Australians use, on average, 36 different apps per month. That’s six more than the global average.
This is great news for Australian businesses looking to develop apps, as engagement rates on mobile apps are much higher than mobile-optimised websites or even desktop web viewing – including 100% and 300% higher conversion rates respectively.
However, customers tend to be very unforgiving when it comes to app design, not least because you rarely get a second chance to make a good first impression.
According to Fortune, more than 75% of users open an app once and never come back, and the average app loses 77% of its average daily users after 3 days. So, if you want your app to be successful, it’s crucial to consider UX as an essential component of your product strategy.
Here are some ways you can help make the that first impression positive – and impactful.
Minimise cognitive load
Interacting is a lot easier when you don’t have to think about it. The less confusing you can make the app, the better! Fast loading times, ease of use and limiting the number of actions required to complete a task all help reduce the mental load on users. You can also try using visual weight to prioritise important elements (such as contrasting colour for primary call-to-action buttons).
The navigation menu of your app should remain as straightforward as possible. Unusual navigation rules might seem a good idea at first, but if they aren’t intuitive for a user, they can have a severe impact on the app’s success. Use an existing design language that the average user will be familiar with, such as the Tab bar (for iOS) and Navigation drawer (for Android).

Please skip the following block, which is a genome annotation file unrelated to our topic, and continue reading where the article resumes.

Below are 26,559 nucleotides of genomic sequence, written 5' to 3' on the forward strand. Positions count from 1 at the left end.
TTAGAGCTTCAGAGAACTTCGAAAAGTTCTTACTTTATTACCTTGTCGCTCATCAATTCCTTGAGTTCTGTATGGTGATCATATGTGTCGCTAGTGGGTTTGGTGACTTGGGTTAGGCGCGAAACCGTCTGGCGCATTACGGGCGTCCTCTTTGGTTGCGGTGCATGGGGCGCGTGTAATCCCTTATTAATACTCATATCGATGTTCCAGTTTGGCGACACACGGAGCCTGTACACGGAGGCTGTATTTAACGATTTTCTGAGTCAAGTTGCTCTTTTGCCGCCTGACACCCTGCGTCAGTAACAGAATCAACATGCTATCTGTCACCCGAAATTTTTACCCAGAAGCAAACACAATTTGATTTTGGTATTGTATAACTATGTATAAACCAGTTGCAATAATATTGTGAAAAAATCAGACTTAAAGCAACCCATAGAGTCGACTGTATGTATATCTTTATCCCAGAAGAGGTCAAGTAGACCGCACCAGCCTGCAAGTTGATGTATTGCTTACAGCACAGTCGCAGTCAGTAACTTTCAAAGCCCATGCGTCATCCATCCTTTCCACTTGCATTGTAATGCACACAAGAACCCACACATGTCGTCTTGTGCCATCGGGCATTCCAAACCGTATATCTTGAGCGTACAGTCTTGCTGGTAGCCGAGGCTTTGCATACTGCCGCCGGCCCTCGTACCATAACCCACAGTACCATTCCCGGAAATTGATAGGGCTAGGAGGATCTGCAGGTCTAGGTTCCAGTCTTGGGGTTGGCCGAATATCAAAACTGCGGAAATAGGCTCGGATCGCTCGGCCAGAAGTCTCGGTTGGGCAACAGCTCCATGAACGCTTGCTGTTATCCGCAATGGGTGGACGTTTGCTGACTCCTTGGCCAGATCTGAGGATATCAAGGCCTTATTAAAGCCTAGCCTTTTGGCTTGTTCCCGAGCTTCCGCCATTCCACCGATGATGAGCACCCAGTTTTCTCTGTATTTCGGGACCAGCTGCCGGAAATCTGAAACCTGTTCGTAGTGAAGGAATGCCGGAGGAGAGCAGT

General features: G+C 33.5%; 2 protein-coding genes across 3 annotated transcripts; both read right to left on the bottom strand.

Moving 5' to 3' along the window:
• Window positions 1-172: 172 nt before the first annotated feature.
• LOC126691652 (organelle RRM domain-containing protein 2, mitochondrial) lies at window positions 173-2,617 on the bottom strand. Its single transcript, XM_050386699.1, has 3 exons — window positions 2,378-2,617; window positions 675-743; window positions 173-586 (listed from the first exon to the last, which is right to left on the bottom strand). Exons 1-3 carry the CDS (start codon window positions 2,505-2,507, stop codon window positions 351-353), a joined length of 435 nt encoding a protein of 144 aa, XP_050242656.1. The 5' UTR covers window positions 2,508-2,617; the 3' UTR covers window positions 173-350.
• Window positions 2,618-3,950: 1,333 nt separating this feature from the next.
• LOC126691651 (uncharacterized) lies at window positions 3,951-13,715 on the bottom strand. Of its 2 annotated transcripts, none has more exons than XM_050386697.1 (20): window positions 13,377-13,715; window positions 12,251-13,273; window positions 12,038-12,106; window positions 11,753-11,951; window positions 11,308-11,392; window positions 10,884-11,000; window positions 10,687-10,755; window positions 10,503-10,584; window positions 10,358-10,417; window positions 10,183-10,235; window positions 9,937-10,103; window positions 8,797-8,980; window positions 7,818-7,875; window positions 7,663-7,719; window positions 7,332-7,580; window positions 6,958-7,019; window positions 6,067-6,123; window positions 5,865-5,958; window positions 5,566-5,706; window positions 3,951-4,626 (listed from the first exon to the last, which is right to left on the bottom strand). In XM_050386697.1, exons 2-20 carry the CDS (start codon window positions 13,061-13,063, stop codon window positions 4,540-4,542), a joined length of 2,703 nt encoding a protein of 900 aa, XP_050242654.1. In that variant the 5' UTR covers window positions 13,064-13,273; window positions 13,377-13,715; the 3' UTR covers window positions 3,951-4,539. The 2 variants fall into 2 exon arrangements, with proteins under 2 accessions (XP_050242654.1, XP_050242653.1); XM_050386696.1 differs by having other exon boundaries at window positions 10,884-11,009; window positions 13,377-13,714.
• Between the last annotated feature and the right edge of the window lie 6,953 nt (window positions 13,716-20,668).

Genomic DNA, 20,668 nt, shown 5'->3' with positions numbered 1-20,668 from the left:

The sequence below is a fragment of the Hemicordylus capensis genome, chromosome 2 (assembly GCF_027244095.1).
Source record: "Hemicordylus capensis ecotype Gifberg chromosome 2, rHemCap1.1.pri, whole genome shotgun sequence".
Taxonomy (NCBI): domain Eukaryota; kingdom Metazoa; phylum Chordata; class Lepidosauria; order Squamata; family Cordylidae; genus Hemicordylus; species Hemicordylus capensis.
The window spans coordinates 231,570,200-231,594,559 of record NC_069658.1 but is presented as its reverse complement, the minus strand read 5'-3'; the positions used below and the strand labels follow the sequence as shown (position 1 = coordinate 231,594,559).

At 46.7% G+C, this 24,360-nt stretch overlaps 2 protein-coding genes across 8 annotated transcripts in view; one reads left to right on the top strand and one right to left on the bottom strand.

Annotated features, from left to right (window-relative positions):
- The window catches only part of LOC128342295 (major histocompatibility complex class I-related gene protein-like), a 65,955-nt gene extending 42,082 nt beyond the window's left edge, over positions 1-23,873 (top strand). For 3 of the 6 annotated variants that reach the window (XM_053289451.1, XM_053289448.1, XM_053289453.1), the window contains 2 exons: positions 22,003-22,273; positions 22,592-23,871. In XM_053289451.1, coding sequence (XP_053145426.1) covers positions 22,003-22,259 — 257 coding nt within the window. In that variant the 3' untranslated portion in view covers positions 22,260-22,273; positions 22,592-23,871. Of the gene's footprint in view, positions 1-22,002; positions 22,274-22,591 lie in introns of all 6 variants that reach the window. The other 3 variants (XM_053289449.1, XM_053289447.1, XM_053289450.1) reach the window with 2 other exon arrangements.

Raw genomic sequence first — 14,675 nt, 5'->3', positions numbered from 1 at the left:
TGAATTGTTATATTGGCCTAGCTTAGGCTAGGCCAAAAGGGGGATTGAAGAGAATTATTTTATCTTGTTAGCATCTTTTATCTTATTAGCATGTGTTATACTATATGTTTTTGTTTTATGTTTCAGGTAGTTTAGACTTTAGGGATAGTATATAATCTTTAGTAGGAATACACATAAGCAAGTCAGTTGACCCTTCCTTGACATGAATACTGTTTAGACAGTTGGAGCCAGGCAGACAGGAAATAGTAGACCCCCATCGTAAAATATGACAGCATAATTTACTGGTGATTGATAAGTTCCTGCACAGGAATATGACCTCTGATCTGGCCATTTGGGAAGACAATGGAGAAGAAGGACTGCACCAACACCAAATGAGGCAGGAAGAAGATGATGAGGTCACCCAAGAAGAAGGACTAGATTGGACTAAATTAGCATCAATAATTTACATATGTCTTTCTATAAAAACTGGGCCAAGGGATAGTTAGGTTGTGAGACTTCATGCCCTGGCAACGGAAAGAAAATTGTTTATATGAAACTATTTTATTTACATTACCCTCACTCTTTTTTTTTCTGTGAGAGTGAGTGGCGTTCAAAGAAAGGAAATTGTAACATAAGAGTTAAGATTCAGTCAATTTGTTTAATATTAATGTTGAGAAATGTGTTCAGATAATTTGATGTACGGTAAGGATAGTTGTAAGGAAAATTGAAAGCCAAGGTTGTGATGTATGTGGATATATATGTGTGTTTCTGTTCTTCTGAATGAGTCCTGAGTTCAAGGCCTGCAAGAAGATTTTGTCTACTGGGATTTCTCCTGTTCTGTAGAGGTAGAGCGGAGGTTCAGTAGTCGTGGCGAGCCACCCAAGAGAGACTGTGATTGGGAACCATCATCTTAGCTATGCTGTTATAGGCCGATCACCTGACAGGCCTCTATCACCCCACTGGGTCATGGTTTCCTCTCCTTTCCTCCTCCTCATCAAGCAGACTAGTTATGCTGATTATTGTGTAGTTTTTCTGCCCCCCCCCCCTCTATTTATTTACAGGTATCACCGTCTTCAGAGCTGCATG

The majority of users are used to finding certain elements in certain places, like the back button in the top left corner, or navigation at the bottom of the screen. Creative designs are better used for other features in your app.
Design for mobile first
Never consider a mobile app as a smaller desktop version of a website. Mobile phones come with their own nuances and constraints, so design accordingly. Start with the mobile UX first, as that will likely be used more frequently.
Consider how the experience could work across devices
Mobile apps usually have a connecting experience on different devices. For example, mobile users usually browse an ecommerce website on mobile, then switch to desktop to purchase, so that transition needs to feel fluid and shouldn’t break the experiential flow in any way.
However, if your app offers functionality that doesn’t work on desktop, such as an AR try-on feature (e.g. AMIKASA), this may be unavoidable.
Personalisation is an opportunity to connect with users and provide the information they need in a way that feels tailored specifically to them. This is critical if you want to cut through all the other noise and distractions your user will be experiencing.
One great example of personalisation is the Starbucks app, which uses data from customers’ past interactions to create personalised offers and discounts.
Animation can instantly enhance the clarity of a user interface, but it’s often only used in a utilitarian way. Implementing animations that delight users can elevate the entire UI, making it memorable and more human, and creating a longer-lasting emotional connection with users. Delightful animations also display a level of craftsmanship, reminding users that the app’s designers have taken great care with the details and enhancing their overall perception of the app’s quality.
When it comes to UX, it can be tough to define what your users would consider delightful, but following the philosophy of providing an experience that is easy to understand, intuitive to navigate and beautiful yet usable should set you up for success.
 App Annie